Album Review: Lil Pump – Harverd Dropout

By Kwase Lane, Staff Writer
[Warner Bros.; 2019]
Rating: 3/10

Key tracks: “I Love It”, “Off White”, “Vroom Vroom Vroom”

In his sophomore album, Harverd Dropout, Lil Pump shows how far he can fall as an artist. Most of the tracks on this project find Lil Pump lacking his signature bombastic energy that brought him into the limelight. A few of the livelier pieces should definitely get their fair share of play at parties, but aside from those occasions, this album is something to be avoided. At its best, Harverd Dropout is a subpar project with some danceable tunes, and at its worst, it is the death of hope.

Read more: Album Review: Lil Pump – Lil Pump

“I Love It” is the most recognizable track on this project by a wide margin. Lauded for months on end for its bizarre vocals, many of which came from the mouth of Kanye West; this song feels like something that shouldn’t be. The fever dream-esque performance on Saturday Night Live and blocky video didn’t hurt its popularity either. “I Love It” is lightning in a bottle, and it feels like Lil Pump spends the entire 40-minute runtime of the album trying to recapture it. It’s too bad he couldn’t because instead of making his audience smile and ask “why am I listening to this” he just did the second part.

The seventh track, “Off White”, is one of the more decent pieces on this project. Thank You Fizzle’s production is weirdly inconsistent, as the two tracks he made for this album are worlds apart. On this track, he does an outstanding job of creating sounds that are deep, catchy and easy to move your body to. The other is made up of a woman’s moans that form an unholy conglomeration with Pump’s voice. Pump’s delivery on this one is on point as well. The only place where he drops the ball is in his lyricism. It’s hilarious that when he gets tired of saying the same three words, again and again, the next phrase to come out of his mouth is a Fortnite reference followed by a few pew-pew sounds. It really makes you scared for his grasp of the English language when Pump barely manages to say more than 20 different words in one song.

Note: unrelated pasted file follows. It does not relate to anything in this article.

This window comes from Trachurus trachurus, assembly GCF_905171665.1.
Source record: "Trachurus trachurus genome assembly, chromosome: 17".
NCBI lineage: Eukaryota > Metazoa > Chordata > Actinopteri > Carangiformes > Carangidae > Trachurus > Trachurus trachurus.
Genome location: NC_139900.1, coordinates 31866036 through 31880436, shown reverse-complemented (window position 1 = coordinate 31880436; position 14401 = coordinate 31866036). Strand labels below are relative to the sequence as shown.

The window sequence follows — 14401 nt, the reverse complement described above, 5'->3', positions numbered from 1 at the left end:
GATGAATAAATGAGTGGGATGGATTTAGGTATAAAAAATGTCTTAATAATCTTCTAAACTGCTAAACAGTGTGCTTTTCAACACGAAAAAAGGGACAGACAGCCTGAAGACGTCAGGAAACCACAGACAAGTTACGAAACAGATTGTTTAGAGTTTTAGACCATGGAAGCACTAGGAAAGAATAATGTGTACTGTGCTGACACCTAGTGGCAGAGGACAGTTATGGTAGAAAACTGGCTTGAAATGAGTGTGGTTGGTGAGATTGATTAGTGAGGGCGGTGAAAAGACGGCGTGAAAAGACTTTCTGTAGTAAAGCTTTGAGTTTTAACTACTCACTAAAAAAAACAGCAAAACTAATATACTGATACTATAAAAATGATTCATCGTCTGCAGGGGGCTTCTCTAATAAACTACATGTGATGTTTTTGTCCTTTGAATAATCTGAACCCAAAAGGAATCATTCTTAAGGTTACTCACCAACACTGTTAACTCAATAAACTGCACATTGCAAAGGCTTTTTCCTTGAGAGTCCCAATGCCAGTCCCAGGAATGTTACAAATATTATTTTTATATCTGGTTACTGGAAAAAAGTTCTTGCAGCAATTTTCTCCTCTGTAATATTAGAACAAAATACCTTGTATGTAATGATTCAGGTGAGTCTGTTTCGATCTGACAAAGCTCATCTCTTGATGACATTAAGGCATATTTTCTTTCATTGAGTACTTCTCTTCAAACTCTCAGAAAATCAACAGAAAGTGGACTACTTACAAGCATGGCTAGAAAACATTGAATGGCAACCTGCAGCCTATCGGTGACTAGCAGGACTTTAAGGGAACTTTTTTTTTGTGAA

Oh no. Why does he keep making car noises? Is he okay? “Vroom Vroom Vroom” would be great if it was a joke, but it’s not. This song is a mess of bass, imitation car noises and Pump bragging about how he’ll shoot you. This song leaves me with so many more questions than answers. The fact that this was allowed to be on an album shows how little quality control goes into this man’s music. This song hurts to listen to. I only made it a key track so I could warn you.

I wish Harverd Dropout didn’t exist, but unfortunately for all of us, wishes don’t come true. Only a quarter of this album is worth listening to, and the rest is a dumpster fire given auditory form. Part of me is waiting for Pump to say this entire project is a joke in an attempt to salvage some of his self-respect from this shipwreck of a project, but that’s not going to happen. I can’t shake the image of Pump smiling proudly while standing on music’s desecrated corpse. If your life suddenly got worse on February 22 for no discernable reason now you know why. This album is why.

Listen here:

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